Column, The Outside Story

Life within the brush pile

By Lee Emmon

For nearly a decade, I’ve been adding to a brush pile in the woods behind my home. A depository of pruned branches, dead flowers, discarded logs, old leaves, and an occasional Christmas tree, the pile is a decaying testament to seasons and chores long past. Over the years, the pile has settled a bit as the accumulated debris has slowly broken down. Yet, the brush pile remains as intended: a woody oasis for wildlife.

“Wildlife uses brush piles for nesting, resting, evading predators, keeping cool during summer, and staying warm and dry when it’s cold and stormy,” Charles Fergus wrote in his book “Make a Home for Wildlife: Creating Habitat on Your Land Backyard to Many Acres.” Constructed brush piles replicate what happens on the forest floor when dead branches and trees build up in a given spot. These unremarkable (at least to the human eye) heaps offer critical cover for forest creatures, and Fergus notes that brush piles are utilized by different species, including rabbits, turtles, weasels, chipmunks, and squirrels.

In the winter, various small animals will use brush piles to find sufficient warmth and cover, said Haley Andreozzi, the wildlife outreach program manager with the University of New Hampshire Cooperative Extension. These smaller animals, in turn, attract predators such as foxes, fishers, and long-tailed weasels. Tracks left in the snow will help identify the different creatures that enter and exit the pile.

Doug Hitchcox, a staff naturalist with Maine Audubon, said brush piles are also valuable real estate for birds. He noted several species will use brush piles at different times of the year, including sparrows, some warblers, like common yellowthroat, and a variety of wrens, including house, winter, or Carolina wrens. Although the main benefit of brush piles to birds is cover and shelter, some may try to nest within the pile. “Winter wrens and a couple of species of flycatchers will often build their nests in the roots of uprooted trees,” said Hitchcox. “So a brush pile might mimic that enough to be an enticing nesting location.”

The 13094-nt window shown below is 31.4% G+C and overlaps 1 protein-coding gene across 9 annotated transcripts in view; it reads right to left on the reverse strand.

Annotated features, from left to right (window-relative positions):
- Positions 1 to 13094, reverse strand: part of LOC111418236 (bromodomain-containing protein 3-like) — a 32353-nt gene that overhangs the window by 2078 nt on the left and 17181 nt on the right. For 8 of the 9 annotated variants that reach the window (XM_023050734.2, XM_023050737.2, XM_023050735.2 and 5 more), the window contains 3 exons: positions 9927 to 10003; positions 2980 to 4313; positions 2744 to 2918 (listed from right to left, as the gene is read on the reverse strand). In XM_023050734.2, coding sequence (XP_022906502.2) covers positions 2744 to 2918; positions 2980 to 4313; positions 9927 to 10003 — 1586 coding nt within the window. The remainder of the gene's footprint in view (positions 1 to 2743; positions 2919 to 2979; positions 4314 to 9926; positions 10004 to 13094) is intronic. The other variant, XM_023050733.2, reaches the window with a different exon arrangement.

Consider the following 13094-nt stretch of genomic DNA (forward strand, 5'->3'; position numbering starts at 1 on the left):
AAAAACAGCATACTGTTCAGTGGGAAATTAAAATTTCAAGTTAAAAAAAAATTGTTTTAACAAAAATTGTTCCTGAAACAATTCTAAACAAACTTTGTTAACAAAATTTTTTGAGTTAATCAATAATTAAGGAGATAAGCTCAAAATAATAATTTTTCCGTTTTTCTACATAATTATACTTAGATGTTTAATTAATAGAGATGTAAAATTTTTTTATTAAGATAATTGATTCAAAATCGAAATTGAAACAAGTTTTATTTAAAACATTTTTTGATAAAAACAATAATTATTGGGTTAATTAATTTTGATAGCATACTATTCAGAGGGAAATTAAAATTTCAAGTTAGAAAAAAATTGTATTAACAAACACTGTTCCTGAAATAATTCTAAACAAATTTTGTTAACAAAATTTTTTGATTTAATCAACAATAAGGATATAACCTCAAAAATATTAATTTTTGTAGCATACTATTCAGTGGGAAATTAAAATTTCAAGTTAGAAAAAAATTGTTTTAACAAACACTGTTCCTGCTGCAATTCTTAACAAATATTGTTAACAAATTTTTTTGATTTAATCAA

If built near an existing bird feeder, especially one without adequate natural cover nearby, a brush pile may attract more avian visitors. “If you don’t have trees or shrubs already near the feeder, a brush pile is a great option to give birds a quick get-away spot,” said Hitchcox.

Brush piles are easy to construct at the edges of forests, fields, and gardens. Recently cleared areas also provide excellent sites. To start, simply place a base of logs on the ground. Rocks or an existing tree stump can also serve as the pile’s foundation. Add multiple layers of branches and smaller sticks, and eventually, you’ll have a dome-shaped pile with numerous hiding spots for small animals. Leaves and other forms of vegetation will provide insulation as well as natural covering. There should be room left at the bottom to allow animals to come and go.

Andreozzi said that while any type of woody debris will support wildlife habitat, “a deliberately structured brush pile will provide habitat for a larger diversity of species and will last longer.” She suggests building multiple brush piles in areas without natural cover to ease the threat posed by predators.

Since I started on my first brush pile, I’ve added another on a different corner of the property. Smaller than the main pile, it grows slowly after each windstorm and yard job. The pile has already attracted the attention of a few critters.

On cold winter nights, as ice-covered trees sway in the wind, and snow coats the forest floor, I hope small creatures have reached the warmth and safety of my brush piles – and that when a new day dawns, the old branches and rotting wood have sustained a most precious gift: life.

Lee Emmons is a nature writer, public speaker, and educator. The illustration for this column is by Adelaide Murphy Tyrol. The Outside Story is assigned and edited by Northern Woodlands magazine and sponsored by nhcf.org.

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